Stealing Time For Fun: The Magic of the Homeschool Day
It’s a little maudlin at my house these days. Through a combination of natural attrition and a distressingly adventurous Youngest, our nest is prematurely (if temporarily) empty. I’ve been wandering through bedrooms and sighing a lot, remembering the times I said “I AM SO TIRED OF THIS” instead of “Sweetie, come here. Tell me.” It’s going to be a long-ass haul to December.
In one room, left bittersweetly messy, I am dwelling on all the times I got it wrong when my eye falls on a coupon. It’s taped high on the wall, safe from the chaos below:
One of the tragedies of working full time was that my evenings were all about tasks. Weekends, of course, were errands-and-sports. Eventually I realized that, to get several hours in a row that were PURE FUN, I was going to have to steal them.
Everyone knows that stolen time is sprinkled with pixie dust, all activities more magical when you’re supposed to be doing something else. Tom Sawyer had more fun playing hooky than he ever did on a Saturday afternoon.
But casting myself as both Tom and Aunt Sally would be tricky; it’s a far more gifted parent than I who can manage the message: “Cutting school with me is special fun, but try this with your little friends and INCUR MY WRATH. School matters!”
But I wanted to playyyyyyy.
And so homeschool day was born. Each kid got a single coupon a year.
I didn’t always know what precipitated the triumphant cashing in of a coupon – time for a break? a good weather forecast? – and I didn’t pry. I just took the coupon and started planning. And because our kids have been blessed with many of the best schoolteachers on the planet—thank you, thank you, thank you—we always had cheerful school-side partners in crime. (Ditching work was harder, but, you know, whatever.)
Now, if I were actually homeschooling, I’d have needed things like a long-term plan and possibly some training. But really, how much damage could I do? Tomorrow, my darling would be back safe with the professionals. (NB to actual homeschooling parents: Wow. Go you.) Having absolutely no responsibility to anything made my prep work giant fun.
I made Highly Official trappings. A printed schedule, with class periods and color coding. Very legit. Such hullaballoo is hardly necessary, but I found it upped the fun AND kept me feeling good about the messaging—this was different school, not skipping school.
And because I am hip to all the big-league educational trends, my homeschool always sported an INTEGRATED CURRICULUM. When Eldest, third grade, slapped down her coupon one dreary November evening, my subsequent lesson plan was as Thanksgiving as a smiling, bulletin-board turkey.
Four days later at 8:30 sharp, first period, we headed to the kitchen for Mathematics (she loved when I called it “Mathematics”). Our task was to quadruple all the recipes for Thanksgiving dinner BECAUSE OBVIOUSLY, LEFTOVERS ARE THE WHOLE POINT. We got out actual ingredients when necessary, and the lightbulb that went on when Eldest measured 3/4 cup butter four times—”Hey! That’s three cups!”—was barely dimmed by the surrounding white haze. (Flour is not the best choice for teaching fractions. Well, now I know.)
For Literature & History (double period, 1-2:40), I read aloud from The Witch of Blackbird Pond, because it is vaguely Pilgrim-y. Plus, it has that chapter where the Tory governor cancels Thanksgiving, even though long-suffering Mercy has already made the pies.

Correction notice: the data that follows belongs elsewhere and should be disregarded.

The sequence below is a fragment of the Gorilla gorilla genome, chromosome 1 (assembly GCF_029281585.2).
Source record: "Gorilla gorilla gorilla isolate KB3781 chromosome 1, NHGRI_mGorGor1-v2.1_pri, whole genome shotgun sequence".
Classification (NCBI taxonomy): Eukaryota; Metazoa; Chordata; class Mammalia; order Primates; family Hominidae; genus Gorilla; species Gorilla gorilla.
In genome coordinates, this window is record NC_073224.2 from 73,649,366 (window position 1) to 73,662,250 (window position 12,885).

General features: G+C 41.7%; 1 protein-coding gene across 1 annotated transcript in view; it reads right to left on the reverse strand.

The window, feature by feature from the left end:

And so on.
In Homeschool Day, we found that sweet spot where what my child likes anyway (school in pajamas!) hit what I really wanted to share with them (books from my childhood!).
One year, we revolved Middlest’s day around his favorite part of regular school: P.E. We jogged a mile to our favorite park, then talked about why exercise makes us sweat. Flopped on the grass that was today our classroom, we read Jackie and Me, a fictionalized look at the man who broke baseball’s color barrier, and then we calculated batting averages.
The quasi-formality I drummed up each Homeschool Day resulted in a kind of role play, Student and Teacher. This broke some of the unpleasant habits we fell into as Parent/Offspring. I’m sorry to admit that I was reliably more patient as Math Teacher than when I was monitoring math homework.
The kids stepped up their game, too. When Mom chirps on a weekend morning, “Guys! Let’s go to the museum!” it’s just a groan. But when your homeschool schedule reads:
1 pm: Field trip, The Frye
Well, that’s a whole other thing.
And when we went to the Frye Art Museum (a free collection of manageable size, and close to home), I had Eldest pick her favorite picture (ART CLASS!), then create backstory for it in the form of a poem or a fairy tale (WRITING!). While she scribbled in her notebook beneath a painting twice her size, I wandered the museum and created a kind of scavenger hunt:
Identify art that. . .
…makes you feel scared
…makes you feel hopeful
…makes you feel sleepy
Afterward, we tried to pin down what the artist had done to elicit those feelings. Bonus: Her “scary” picture had a battle scene on it, so we went ahead and learned what the fighting had been about. (HISTORY!)
We got a lot of mileage out of the museum. Then we went to its café and ate a lot of cake. (LUNCH!)
My kids are too old to want homeschool days, now. (Not to mention NOT EVEN PRESENT. So unacceptable.) But a relic on the wall above a crash scene of rejected clothing brings back those stolen moments: in the museum, at the park, in a cloud of flour. I wasn’t only drudgey. There were times I got it right.